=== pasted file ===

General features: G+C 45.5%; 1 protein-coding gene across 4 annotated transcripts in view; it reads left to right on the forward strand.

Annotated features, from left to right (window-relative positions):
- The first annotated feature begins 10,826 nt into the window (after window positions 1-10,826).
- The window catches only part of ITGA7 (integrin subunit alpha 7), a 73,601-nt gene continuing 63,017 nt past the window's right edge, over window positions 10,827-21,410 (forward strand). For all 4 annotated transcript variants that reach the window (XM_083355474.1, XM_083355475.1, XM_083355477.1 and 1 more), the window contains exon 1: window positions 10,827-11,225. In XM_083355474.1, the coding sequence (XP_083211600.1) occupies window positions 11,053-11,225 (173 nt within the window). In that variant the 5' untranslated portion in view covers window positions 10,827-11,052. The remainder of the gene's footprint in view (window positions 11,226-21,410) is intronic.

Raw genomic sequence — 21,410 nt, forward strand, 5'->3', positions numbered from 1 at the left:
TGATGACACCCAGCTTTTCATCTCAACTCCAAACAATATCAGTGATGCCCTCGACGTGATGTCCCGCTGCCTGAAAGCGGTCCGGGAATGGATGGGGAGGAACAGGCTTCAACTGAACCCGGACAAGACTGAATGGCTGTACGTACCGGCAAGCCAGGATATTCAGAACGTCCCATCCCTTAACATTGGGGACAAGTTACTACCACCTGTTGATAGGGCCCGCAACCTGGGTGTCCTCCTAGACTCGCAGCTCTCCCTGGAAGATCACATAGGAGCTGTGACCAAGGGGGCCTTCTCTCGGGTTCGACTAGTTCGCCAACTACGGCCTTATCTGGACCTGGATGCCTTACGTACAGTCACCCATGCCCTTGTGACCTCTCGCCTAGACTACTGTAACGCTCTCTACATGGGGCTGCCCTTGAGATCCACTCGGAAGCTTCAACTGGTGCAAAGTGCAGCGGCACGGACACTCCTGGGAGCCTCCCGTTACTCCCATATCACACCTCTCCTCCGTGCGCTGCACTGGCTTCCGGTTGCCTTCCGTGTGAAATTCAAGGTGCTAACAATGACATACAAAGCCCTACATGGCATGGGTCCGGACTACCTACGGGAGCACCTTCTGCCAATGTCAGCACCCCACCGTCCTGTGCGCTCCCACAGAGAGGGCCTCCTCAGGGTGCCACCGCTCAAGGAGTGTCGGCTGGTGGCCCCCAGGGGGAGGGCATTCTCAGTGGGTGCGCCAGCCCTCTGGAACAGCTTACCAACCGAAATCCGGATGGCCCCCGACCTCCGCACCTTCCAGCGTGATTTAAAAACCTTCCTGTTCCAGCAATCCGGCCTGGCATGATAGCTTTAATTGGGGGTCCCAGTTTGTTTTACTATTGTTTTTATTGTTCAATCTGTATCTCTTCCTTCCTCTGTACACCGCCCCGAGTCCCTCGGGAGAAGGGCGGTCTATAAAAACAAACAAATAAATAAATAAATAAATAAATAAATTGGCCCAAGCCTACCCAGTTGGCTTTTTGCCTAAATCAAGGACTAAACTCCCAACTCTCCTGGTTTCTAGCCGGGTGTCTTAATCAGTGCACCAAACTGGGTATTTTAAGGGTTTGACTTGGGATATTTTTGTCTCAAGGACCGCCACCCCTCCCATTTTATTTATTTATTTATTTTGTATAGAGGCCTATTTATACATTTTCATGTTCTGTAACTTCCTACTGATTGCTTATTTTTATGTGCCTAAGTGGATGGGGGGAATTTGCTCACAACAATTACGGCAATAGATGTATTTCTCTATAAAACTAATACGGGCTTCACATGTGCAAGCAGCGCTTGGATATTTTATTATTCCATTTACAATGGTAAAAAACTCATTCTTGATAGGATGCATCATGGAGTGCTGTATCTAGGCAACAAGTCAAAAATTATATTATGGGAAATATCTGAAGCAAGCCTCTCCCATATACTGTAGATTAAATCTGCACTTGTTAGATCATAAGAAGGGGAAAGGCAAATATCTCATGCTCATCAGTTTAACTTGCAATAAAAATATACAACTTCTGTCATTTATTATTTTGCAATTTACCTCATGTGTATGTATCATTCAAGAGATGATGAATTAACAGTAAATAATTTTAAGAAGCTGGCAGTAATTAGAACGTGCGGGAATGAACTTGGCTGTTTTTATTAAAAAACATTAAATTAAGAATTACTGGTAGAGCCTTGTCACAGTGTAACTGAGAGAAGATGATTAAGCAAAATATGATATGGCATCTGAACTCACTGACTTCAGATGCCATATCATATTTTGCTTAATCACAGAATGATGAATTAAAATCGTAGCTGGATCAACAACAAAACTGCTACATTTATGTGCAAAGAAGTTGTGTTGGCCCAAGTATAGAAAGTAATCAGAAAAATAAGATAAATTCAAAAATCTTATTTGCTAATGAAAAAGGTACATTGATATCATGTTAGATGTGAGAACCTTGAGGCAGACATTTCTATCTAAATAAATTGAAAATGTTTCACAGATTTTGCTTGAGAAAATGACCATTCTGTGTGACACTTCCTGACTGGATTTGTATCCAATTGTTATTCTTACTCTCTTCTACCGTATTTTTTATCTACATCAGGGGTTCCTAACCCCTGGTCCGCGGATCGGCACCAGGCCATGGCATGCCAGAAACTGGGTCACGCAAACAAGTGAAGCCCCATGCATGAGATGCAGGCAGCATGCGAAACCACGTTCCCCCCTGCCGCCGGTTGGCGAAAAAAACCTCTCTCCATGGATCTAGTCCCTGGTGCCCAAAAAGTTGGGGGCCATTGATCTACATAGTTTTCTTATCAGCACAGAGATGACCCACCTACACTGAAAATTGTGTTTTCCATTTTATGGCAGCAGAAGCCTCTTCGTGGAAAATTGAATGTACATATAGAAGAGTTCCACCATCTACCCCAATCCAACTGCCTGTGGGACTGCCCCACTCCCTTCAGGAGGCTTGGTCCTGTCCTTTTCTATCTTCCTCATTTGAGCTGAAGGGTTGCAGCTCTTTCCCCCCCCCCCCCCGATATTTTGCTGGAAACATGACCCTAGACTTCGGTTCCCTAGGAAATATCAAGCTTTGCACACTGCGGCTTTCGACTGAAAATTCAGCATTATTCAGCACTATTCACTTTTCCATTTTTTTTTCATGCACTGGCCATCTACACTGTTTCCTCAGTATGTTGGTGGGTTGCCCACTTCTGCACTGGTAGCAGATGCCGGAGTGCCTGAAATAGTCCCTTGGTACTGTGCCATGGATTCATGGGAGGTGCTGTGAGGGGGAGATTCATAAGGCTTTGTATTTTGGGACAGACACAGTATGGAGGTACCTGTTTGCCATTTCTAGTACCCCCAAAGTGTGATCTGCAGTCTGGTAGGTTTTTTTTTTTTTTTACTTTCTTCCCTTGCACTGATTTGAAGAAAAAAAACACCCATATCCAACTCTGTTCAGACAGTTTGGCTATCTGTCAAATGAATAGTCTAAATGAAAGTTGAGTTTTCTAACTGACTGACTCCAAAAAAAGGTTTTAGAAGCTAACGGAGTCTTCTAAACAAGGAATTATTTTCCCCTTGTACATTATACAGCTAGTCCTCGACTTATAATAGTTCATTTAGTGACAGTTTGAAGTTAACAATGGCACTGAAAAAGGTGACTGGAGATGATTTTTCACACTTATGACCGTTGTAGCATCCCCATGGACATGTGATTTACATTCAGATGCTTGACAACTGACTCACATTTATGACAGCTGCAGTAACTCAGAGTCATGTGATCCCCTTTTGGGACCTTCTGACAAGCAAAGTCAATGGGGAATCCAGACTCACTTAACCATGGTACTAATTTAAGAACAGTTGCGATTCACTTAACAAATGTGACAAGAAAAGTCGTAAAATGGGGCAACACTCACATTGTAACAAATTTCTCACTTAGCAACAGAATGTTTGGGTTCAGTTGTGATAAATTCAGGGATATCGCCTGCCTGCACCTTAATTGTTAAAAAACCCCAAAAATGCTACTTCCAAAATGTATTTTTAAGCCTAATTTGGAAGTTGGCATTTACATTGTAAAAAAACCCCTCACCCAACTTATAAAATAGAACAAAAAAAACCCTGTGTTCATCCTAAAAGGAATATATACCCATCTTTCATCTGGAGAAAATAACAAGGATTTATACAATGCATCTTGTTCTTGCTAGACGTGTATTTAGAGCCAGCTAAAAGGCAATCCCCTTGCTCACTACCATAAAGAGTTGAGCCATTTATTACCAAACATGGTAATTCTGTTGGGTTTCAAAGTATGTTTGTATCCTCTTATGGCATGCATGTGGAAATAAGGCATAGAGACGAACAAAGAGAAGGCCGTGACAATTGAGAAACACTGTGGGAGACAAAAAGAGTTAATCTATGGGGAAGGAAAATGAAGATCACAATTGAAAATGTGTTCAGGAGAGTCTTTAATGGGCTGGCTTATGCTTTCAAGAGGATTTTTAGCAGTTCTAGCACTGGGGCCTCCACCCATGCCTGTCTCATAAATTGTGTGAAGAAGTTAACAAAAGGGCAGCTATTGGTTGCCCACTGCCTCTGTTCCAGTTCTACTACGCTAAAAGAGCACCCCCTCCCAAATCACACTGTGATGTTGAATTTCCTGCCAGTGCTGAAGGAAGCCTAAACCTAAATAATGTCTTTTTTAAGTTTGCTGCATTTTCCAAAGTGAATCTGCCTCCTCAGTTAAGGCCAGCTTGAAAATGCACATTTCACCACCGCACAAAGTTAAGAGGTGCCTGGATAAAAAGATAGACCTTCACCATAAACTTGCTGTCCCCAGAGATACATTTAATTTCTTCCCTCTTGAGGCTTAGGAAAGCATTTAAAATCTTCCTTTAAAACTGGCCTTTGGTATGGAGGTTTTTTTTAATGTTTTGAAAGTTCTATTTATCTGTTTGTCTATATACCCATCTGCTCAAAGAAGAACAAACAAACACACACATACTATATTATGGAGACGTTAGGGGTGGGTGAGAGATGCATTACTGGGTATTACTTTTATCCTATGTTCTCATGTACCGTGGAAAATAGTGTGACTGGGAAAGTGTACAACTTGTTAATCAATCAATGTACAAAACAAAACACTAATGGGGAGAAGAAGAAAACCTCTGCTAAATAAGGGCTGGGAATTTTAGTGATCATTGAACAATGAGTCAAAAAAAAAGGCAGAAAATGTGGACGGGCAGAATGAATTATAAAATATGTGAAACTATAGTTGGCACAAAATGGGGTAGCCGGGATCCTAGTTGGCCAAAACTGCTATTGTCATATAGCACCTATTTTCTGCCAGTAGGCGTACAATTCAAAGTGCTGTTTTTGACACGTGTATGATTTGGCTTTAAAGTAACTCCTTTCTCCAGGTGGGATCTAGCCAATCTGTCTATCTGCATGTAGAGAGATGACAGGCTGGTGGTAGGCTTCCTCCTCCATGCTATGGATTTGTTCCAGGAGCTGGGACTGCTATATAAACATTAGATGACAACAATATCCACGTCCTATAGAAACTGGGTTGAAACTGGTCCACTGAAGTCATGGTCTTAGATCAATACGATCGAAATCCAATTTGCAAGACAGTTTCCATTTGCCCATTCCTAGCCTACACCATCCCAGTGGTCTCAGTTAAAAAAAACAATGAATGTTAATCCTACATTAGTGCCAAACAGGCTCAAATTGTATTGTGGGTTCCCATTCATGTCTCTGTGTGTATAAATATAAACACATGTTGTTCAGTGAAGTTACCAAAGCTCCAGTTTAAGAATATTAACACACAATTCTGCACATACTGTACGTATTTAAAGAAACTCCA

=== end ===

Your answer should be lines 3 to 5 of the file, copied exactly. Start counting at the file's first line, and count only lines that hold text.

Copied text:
- The first annotated feature begins 10,826 nt into the window (after window positions 1-10,826).
- The window catches only part of ITGA7 (integrin subunit alpha 7), a 73,601-nt gene continuing 63,017 nt past the window's right edge, over window positions 10,827-21,410 (forward strand). For all 4 annotated transcript variants that reach the window (XM_083355474.1, XM_083355475.1, XM_083355477.1 and 1 more), the window contains exon 1: window positions 10,827-11,225. In XM_083355474.1, the coding sequence (XP_083211600.1) occupies window positions 11,053-11,225 (173 nt within the window). In that variant the 5' untranslated portion in view covers window positions 10,827-11,052. The remainder of the gene's footprint in view (window positions 11,226-21,410) is intronic.

Raw genomic sequence — 21,410 nt, forward strand, 5'->3', positions numbered from 1 at the left: